Wednesday, April 27, 2016

Commissioner Dunn Opposes Federal Land Grab in Senate Energy Bill: “A Slap in the Face to New Mexico’s School Children”

Commissioner Dunn Opposes Federal Land Grab in Senate Energy Bill: “A Slap in the Face to New Mexico’s School Children”

Santa Fe, NM (April 27, 2016) – New Mexico State Land Commissioner Aubrey Dunn today issued the following statement in opposition to an aspect of the Energy Policy Modernization Act of 2016 (S. 2012), which passed the United States Senate on April 20, 2016, on the basis that the legislation will take away land from State Land Trust beneficiaries – including public school children – for new wilderness area designations in New Mexico.

Commissioner Dunn states:

“Following a review and analysis of the Energy Policy Modernization Act of 2016, I am strongly opposed to a portion of this legislation as sponsored by U.S. Senator Lisa Murkowski (R-AK) and supported by U.S. Senator Tom Udall (D-NM) and U.S. Senator Martin Heinrich (D-NM).

The Senate energy bill seeks to designate 21,420 acres within the Rio Grande del Norte National Monument northwest of Taos, New Mexico, for the purpose of creating the Cerro del Yuta Wilderness and Rio San Antonio Wilderness areas. President Obama’s 2013 designation of Rio Grande del Norte has already impacted 38,788 acres of State Trust Lands, which were originally set aside by Congress in the Enabling Act of 1910 for the benefit of public schools, universities, hospitals and other important institutions in New Mexico.

The Senate’s new wilderness area designation encompasses 1,280 acres of State Trust Lands. With low oil prices already impacting revenues from State Trust Lands, the designation of these new wilderness areas will only add insult to injury and further reduce revenues in support of New Mexico’s school children. In total, the federal government has set aside 162,000 acres of State Trust Lands in recent years for national monuments, wilderness study areas and conservation agreements for threatened species in New Mexico. The fact that the Senate is authorizing this new land grab without providing any acreage in exchange to the State Land Trust is tantamount to a slap in the face to New Mexico’s school children.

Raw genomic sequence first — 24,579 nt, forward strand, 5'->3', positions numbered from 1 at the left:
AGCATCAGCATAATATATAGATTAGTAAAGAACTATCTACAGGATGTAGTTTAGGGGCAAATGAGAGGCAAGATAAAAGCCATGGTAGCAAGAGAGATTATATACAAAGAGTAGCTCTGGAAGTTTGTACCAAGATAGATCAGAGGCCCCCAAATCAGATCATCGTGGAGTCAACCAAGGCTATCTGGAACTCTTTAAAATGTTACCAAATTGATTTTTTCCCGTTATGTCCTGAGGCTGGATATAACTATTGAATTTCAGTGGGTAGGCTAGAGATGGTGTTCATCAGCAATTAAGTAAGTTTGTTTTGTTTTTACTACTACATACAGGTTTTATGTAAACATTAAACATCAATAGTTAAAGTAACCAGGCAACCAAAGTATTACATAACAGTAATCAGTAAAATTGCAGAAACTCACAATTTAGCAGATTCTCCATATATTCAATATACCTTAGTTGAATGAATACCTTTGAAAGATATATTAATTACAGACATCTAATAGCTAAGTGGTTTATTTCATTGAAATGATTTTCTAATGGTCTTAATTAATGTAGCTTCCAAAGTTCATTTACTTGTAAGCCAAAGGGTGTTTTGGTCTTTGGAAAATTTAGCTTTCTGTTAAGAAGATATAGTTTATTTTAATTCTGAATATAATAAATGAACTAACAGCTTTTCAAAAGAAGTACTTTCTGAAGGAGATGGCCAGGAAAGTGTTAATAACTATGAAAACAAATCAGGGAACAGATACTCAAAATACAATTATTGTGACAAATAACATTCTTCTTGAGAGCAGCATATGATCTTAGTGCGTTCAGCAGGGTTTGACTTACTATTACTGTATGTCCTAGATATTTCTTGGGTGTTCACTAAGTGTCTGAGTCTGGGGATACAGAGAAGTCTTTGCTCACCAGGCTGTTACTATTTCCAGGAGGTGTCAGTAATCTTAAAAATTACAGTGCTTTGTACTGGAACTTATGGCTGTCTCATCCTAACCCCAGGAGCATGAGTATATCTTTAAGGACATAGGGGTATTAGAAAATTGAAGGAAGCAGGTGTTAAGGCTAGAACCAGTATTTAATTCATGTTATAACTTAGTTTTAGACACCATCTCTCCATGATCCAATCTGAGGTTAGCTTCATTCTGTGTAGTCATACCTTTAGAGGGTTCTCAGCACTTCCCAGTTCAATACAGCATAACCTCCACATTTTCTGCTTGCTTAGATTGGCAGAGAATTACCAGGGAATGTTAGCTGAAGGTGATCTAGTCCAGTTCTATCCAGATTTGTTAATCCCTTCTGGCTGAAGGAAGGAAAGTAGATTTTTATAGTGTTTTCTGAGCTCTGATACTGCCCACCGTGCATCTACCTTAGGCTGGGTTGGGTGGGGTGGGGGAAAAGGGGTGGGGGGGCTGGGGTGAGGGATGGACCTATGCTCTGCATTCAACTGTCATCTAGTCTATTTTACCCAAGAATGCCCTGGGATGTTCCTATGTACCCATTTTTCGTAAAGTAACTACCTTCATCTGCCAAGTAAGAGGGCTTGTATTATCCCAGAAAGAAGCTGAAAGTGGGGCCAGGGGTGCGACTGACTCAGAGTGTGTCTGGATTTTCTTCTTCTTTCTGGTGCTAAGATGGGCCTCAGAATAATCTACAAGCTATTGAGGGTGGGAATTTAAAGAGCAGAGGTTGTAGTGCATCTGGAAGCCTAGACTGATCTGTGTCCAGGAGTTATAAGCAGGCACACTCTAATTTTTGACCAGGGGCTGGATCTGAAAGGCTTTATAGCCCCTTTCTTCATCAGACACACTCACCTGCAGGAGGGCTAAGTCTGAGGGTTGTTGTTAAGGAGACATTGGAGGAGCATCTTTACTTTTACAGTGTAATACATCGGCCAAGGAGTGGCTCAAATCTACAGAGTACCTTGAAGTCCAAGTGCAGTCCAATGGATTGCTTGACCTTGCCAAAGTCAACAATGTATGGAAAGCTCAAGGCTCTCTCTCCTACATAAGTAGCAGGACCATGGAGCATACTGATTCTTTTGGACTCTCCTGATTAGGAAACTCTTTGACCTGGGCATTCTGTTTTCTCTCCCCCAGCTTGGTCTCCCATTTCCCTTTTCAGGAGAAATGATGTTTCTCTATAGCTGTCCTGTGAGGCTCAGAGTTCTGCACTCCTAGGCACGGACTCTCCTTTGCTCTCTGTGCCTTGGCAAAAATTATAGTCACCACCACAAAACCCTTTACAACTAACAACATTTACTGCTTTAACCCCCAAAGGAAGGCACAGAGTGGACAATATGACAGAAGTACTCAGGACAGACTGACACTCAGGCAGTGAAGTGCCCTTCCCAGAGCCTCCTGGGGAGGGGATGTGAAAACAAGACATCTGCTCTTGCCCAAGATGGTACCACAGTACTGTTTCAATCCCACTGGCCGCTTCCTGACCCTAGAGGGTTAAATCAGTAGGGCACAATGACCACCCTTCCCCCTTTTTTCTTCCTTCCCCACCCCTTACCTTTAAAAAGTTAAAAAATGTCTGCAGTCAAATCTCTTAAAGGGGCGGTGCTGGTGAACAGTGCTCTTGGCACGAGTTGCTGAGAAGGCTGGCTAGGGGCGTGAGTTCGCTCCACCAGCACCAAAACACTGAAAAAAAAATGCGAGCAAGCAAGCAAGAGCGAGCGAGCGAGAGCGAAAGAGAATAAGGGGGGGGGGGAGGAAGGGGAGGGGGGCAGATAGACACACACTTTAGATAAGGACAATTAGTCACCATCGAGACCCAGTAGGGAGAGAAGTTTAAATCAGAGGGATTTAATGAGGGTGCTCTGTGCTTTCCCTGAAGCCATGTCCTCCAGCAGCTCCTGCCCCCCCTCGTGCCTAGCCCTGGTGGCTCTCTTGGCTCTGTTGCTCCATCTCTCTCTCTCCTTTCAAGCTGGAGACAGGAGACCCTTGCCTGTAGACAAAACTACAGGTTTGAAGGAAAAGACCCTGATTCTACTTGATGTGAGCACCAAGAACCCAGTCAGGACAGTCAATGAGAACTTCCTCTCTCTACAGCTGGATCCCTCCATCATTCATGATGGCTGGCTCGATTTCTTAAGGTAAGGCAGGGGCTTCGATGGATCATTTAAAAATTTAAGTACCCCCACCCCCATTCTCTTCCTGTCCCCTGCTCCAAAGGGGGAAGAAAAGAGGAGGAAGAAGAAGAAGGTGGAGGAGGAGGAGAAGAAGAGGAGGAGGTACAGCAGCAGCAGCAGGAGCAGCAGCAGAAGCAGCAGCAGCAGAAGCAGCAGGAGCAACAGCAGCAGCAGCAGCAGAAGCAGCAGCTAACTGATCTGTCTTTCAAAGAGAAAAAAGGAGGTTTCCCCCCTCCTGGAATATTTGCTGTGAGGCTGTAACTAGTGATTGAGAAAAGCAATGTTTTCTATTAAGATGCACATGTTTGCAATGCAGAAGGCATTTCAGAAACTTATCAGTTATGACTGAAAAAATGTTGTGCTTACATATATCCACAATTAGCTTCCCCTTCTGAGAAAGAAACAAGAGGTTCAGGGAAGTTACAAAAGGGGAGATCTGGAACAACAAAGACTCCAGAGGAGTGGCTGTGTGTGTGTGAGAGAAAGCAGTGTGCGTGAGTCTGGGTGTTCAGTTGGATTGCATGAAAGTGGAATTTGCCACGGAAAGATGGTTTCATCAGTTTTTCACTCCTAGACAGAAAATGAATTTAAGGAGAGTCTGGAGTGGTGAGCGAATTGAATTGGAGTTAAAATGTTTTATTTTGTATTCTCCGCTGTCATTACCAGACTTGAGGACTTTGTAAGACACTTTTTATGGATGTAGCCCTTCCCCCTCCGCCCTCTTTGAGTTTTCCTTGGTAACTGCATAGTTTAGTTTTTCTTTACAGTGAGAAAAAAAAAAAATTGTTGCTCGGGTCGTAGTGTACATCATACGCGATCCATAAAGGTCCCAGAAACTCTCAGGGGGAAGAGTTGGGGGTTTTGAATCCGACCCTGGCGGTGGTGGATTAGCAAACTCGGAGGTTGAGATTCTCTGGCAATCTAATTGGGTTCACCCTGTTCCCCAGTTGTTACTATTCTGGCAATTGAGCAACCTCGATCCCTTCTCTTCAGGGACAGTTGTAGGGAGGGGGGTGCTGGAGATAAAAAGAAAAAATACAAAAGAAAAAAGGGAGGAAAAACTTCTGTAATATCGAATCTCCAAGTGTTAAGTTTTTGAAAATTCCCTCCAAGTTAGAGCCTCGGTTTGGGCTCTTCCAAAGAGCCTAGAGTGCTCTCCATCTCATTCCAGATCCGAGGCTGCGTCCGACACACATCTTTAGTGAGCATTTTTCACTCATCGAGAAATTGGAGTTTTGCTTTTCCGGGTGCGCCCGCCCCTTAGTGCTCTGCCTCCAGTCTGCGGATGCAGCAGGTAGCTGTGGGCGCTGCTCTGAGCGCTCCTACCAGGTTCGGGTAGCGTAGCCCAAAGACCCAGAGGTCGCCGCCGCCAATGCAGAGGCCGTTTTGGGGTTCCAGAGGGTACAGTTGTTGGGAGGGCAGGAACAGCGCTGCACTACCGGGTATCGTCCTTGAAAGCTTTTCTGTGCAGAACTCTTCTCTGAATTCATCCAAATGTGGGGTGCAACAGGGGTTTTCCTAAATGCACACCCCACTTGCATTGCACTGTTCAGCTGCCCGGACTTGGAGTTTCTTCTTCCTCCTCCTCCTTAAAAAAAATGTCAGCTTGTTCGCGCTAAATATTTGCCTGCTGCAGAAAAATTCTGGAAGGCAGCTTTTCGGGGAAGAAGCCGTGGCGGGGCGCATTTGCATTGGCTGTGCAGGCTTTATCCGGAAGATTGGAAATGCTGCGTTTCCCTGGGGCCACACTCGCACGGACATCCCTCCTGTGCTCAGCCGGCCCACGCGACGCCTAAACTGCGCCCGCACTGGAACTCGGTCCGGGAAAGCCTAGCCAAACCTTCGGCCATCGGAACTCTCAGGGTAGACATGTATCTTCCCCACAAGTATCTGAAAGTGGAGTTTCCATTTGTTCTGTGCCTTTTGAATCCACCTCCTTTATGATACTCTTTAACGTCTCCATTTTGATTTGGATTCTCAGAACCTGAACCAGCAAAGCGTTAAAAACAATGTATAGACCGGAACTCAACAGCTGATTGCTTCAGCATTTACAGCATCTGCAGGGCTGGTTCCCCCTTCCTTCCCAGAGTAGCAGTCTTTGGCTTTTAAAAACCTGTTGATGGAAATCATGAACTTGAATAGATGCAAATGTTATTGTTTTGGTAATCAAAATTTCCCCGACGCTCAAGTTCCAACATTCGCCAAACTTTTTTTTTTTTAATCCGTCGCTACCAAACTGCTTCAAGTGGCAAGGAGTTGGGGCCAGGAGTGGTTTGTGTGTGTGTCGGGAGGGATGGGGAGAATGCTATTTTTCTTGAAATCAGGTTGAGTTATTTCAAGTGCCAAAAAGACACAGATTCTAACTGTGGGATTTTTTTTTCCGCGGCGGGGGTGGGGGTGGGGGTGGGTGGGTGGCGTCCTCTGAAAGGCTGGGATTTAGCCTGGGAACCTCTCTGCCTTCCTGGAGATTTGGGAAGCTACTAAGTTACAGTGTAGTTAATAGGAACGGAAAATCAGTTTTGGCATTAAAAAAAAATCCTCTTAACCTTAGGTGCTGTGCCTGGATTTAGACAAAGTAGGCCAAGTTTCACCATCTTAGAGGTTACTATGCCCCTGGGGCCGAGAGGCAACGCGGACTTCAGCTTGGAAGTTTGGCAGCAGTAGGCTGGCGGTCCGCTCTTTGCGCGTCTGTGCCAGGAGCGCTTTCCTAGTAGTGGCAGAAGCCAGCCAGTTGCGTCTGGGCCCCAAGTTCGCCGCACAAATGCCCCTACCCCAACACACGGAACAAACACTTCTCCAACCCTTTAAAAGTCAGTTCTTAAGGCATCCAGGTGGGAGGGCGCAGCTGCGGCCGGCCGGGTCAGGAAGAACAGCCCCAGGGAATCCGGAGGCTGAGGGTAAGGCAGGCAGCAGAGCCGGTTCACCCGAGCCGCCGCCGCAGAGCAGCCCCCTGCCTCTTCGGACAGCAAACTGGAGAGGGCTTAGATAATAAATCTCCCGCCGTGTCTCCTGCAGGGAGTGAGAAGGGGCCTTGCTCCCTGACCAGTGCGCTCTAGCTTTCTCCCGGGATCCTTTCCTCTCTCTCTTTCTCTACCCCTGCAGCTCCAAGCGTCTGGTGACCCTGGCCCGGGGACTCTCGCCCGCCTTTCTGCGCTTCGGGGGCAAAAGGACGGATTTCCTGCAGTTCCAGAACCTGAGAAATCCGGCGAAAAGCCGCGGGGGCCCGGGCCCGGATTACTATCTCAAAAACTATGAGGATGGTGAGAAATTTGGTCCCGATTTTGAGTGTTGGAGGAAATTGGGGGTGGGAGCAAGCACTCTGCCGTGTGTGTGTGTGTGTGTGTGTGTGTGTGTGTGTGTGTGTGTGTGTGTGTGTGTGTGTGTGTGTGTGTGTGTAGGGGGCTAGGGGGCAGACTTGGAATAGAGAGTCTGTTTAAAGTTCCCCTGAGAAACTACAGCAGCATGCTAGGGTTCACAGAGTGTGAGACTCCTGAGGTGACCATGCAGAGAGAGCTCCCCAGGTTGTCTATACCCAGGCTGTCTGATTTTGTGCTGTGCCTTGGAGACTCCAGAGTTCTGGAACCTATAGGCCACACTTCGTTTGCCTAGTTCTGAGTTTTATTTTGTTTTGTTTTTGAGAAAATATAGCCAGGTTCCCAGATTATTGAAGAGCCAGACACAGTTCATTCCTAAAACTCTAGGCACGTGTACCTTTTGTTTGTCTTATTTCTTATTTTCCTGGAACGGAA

Congress can fix this problem by transferring or exchanging federal acreage from the Bureau of Land Management to the New Mexico State Land Office for the benefit of our State Land Trust. I originally proposed this idea to New Mexico’s congressional delegation during a visit to Washington in February. Such a deal would ensure that the State Land Trust remains whole and intact as we seek to maintain revenues for public school children and other important beneficiaries.”

The State Land Office is responsible for administering 9 million acres of surface and 13 million acres of subsurface estate for the beneficiaries of the State Land Trust, which includes schools, universities, hospitals and other important public institutions.


Way to go Commissioner Dunn! First the NM legislators speak up on the mouse/water issue, and now a state-wide elected official steps forward on wilderness lockup legislation. 

Please take the time to thank Aubrey Dunn by either phone, 505.

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